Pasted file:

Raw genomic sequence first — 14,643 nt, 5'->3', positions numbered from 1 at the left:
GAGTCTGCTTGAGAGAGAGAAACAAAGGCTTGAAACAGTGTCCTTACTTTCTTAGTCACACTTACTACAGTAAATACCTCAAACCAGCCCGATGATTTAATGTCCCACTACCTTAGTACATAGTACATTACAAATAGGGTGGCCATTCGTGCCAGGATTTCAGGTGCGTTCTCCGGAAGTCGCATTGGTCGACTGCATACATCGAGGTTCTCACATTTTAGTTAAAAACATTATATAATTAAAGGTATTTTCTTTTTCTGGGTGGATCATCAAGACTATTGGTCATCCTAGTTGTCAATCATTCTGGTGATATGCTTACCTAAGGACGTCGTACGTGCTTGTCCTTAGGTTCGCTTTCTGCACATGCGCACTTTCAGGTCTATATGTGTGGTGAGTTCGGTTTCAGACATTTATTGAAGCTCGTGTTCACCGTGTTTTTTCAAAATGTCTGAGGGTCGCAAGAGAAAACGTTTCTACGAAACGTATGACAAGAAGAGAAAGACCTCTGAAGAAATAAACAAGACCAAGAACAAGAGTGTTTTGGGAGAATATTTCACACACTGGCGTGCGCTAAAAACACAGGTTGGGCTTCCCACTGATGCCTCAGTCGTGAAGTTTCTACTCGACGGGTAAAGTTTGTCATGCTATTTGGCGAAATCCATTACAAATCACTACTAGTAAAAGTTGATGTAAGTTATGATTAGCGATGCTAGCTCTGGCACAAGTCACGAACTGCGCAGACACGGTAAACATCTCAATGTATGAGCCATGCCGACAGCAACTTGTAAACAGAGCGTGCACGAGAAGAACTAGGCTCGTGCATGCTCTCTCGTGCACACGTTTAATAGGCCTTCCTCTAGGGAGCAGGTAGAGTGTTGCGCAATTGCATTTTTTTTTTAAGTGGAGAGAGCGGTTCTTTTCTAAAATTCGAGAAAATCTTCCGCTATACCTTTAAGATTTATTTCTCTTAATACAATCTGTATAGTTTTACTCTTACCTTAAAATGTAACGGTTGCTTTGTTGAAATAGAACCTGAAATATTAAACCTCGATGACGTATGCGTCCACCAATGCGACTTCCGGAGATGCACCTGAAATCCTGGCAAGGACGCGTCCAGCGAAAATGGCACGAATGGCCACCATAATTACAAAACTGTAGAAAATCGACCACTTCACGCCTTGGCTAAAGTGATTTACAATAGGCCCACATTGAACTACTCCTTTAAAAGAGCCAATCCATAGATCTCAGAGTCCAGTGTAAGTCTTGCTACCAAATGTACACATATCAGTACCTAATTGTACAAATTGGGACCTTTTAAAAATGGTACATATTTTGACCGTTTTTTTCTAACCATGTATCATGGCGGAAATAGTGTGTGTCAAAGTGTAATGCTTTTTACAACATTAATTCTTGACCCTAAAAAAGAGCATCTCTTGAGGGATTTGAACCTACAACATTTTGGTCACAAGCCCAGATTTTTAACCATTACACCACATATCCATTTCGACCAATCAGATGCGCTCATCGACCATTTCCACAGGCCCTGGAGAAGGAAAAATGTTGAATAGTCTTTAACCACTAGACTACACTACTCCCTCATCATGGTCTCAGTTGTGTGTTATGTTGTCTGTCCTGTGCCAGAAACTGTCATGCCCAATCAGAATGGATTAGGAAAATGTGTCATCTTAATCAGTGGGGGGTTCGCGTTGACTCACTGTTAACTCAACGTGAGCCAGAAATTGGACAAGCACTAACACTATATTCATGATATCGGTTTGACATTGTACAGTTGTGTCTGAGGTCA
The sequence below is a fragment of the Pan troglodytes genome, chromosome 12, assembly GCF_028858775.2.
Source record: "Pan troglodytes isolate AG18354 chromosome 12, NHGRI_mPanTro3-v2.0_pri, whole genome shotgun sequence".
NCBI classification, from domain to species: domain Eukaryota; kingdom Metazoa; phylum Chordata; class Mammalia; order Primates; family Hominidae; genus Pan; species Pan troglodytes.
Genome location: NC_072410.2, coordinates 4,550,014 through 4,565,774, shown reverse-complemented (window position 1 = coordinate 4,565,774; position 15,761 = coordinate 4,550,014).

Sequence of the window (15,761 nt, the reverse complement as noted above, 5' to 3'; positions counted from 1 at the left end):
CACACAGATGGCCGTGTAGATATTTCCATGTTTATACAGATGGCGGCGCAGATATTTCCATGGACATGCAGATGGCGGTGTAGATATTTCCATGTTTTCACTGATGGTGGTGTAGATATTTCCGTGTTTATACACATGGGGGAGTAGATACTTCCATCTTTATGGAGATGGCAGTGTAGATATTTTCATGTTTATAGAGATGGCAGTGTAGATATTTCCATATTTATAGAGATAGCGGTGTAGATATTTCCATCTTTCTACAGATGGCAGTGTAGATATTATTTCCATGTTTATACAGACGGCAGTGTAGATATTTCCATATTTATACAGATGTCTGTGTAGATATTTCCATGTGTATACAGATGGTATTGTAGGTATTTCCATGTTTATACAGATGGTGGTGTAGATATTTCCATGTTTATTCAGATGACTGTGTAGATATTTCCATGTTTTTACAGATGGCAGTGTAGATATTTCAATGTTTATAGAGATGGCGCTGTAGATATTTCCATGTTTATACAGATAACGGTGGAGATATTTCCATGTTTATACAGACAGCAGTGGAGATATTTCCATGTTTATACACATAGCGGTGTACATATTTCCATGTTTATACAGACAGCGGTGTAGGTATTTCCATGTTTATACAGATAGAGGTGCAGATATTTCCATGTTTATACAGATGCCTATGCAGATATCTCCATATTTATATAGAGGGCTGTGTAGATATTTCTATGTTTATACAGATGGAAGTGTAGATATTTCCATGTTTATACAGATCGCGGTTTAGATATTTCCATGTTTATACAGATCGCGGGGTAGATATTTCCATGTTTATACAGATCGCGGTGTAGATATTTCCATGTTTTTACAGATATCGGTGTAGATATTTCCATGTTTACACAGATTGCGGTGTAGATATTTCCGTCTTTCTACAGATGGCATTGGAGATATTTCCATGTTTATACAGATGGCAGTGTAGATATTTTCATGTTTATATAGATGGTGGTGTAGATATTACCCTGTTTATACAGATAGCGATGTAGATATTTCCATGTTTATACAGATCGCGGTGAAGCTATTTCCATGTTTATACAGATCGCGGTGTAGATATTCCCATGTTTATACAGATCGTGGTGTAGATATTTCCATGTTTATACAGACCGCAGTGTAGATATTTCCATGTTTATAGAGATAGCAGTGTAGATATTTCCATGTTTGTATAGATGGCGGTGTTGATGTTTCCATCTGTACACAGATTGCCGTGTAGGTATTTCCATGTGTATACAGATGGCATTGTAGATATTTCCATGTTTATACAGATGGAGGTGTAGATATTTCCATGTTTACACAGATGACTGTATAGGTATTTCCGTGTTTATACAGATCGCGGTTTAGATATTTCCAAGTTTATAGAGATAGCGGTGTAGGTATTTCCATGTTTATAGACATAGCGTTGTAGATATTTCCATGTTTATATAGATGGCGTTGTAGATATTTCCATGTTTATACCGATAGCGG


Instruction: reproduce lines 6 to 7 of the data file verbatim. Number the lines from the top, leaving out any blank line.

Genome location: NC_072410.2, coordinates 4,550,014 through 4,565,774, shown reverse-complemented (window position 1 = coordinate 4,565,774; position 15,761 = coordinate 4,550,014).

Sequence of the window (15,761 nt, the reverse complement as noted above, 5' to 3'; positions counted from 1 at the left end):